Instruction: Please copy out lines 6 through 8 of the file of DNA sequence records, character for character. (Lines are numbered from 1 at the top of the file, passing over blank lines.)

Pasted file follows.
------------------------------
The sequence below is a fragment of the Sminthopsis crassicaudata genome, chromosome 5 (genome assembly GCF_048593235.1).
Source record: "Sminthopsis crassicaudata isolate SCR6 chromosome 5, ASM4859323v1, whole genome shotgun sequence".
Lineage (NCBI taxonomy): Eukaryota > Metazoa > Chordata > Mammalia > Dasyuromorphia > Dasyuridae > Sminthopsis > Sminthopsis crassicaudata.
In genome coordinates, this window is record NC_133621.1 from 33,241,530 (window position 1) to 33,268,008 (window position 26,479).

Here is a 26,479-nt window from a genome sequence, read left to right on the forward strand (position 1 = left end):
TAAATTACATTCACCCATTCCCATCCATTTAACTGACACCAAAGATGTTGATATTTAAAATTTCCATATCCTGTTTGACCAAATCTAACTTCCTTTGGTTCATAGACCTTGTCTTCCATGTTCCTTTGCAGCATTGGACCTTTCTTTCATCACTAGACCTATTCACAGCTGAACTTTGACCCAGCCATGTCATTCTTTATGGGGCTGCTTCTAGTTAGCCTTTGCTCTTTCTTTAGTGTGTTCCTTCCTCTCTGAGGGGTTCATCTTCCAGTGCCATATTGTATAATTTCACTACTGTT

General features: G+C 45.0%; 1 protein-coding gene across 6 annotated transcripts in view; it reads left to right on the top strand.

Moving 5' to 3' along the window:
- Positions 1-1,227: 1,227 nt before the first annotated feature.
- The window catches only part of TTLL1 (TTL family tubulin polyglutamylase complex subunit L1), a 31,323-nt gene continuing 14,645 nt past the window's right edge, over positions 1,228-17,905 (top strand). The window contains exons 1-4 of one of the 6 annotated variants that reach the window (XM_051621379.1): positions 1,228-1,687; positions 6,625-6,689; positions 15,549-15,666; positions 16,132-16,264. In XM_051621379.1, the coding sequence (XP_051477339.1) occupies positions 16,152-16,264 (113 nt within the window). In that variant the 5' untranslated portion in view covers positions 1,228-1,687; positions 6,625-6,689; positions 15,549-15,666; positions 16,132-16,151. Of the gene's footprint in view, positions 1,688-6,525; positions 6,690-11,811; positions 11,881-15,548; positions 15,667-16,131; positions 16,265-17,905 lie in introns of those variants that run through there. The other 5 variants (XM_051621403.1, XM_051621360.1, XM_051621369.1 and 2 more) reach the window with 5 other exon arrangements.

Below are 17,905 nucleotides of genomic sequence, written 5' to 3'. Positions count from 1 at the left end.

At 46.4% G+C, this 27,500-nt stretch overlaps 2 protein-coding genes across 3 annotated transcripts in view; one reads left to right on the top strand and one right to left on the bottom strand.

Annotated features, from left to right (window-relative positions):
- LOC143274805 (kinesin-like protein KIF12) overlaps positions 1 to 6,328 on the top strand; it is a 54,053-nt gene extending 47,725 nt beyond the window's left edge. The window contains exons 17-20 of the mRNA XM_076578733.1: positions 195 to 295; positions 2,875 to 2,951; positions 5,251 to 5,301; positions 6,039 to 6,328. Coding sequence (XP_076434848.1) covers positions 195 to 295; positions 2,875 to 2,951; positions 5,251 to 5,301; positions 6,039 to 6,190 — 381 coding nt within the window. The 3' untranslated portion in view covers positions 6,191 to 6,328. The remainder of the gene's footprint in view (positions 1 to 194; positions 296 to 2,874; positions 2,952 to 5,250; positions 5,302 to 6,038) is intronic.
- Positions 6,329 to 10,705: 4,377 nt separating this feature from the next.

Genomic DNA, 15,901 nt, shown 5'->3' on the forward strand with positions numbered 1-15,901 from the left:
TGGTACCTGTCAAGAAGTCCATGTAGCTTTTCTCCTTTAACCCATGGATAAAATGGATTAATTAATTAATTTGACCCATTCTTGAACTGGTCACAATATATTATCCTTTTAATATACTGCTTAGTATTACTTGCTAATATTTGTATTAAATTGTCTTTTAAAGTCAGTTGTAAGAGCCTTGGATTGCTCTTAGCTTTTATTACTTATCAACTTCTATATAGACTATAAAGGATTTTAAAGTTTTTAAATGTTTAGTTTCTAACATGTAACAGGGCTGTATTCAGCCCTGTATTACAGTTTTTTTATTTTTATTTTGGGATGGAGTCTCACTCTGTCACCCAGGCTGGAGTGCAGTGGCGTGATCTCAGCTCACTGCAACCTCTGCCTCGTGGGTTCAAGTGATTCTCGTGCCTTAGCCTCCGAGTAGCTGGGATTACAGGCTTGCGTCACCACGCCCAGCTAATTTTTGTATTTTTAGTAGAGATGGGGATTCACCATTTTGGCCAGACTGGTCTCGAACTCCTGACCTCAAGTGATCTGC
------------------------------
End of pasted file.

TAAATTACATTCACCCATTCCCATCCATTTAACTGACACCAAAGATGTTGATATTTAAAATTTCCATATCCTGTTTGACCAAATCTAACTTCCTTTGGTTCATAGACCTTGTCTTCCATGTTCCTTTGCAGCATTGGACCTTTCTTTCATCACTAGACCTATTCACAGCTGAACTTTGACCCAGCCATGTCATTCTTTATGGGGCTGCTTCTAGTTAGCCTTTGCTCTTTCTTTAGTGTGTTCCTTCCTCTCTGAGGGGTTCATCTTCCAGTGCCATATTGTATAATTTCACTACTGTT

General features: G+C 45.0%; 1 protein-coding gene across 6 annotated transcripts in view; it reads left to right on the top strand.

Moving 5' to 3' along the window: